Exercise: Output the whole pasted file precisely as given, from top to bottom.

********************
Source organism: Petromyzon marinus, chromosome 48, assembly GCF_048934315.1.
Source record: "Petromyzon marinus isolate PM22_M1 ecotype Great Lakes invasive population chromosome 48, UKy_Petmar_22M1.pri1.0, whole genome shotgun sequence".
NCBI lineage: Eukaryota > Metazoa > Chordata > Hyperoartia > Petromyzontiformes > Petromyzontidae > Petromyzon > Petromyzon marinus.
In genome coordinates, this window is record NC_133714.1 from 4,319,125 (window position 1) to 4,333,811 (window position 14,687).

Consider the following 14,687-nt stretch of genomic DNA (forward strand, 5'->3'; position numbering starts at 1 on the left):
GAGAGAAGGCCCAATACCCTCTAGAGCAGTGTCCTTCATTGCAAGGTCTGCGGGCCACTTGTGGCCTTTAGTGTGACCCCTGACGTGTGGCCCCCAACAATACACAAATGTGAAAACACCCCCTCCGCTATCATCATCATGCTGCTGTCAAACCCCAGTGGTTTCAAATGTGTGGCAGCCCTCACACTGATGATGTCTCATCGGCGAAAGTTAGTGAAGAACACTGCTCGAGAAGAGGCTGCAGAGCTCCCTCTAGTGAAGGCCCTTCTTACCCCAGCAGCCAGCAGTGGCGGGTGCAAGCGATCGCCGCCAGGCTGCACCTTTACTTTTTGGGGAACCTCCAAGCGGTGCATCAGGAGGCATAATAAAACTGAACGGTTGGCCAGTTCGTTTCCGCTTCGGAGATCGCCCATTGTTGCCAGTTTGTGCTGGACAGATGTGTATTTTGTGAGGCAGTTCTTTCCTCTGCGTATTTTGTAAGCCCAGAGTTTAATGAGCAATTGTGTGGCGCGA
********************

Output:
Source organism: Petromyzon marinus, chromosome 48, assembly GCF_048934315.1.
Source record: "Petromyzon marinus isolate PM22_M1 ecotype Great Lakes invasive population chromosome 48, UKy_Petmar_22M1.pri1.0, whole genome shotgun sequence".
NCBI lineage: Eukaryota > Metazoa > Chordata > Hyperoartia > Petromyzontiformes > Petromyzontidae > Petromyzon > Petromyzon marinus.
In genome coordinates, this window is record NC_133714.1 from 4,319,125 (window position 1) to 4,333,811 (window position 14,687).

Consider the following 14,687-nt stretch of genomic DNA (forward strand, 5'->3'; position numbering starts at 1 on the left):
GAGAGAAGGCCCAATACCCTCTAGAGCAGTGTCCTTCATTGCAAGGTCTGCGGGCCACTTGTGGCCTTTAGTGTGACCCCTGACGTGTGGCCCCCAACAATACACAAATGTGAAAACACCCCCTCCGCTATCATCATCATGCTGCTGTCAAACCCCAGTGGTTTCAAATGTGTGGCAGCCCTCACACTGATGATGTCTCATCGGCGAAAGTTAGTGAAGAACACTGCTCGAGAAGAGGCTGCAGAGCTCCCTCTAGTGAAGGCCCTTCTTACCCCAGCAGCCAGCAGTGGCGGGTGCAAGCGATCGCCGCCAGGCTGCACCTTTACTTTTTGGGGAACCTCCAAGCGGTGCATCAGGAGGCATAATAAAACTGAACGGTTGGCCAGTTCGTTTCCGCTTCGGAGATCGCCCATTGTTGCCAGTTTGTGCTGGACAGATGTGTATTTTGTGAGGCAGTTCTTTCCTCTGCGTATTTTGTAAGCCCAGAGTTTAATGAGCAATTGTGTGGCGCGA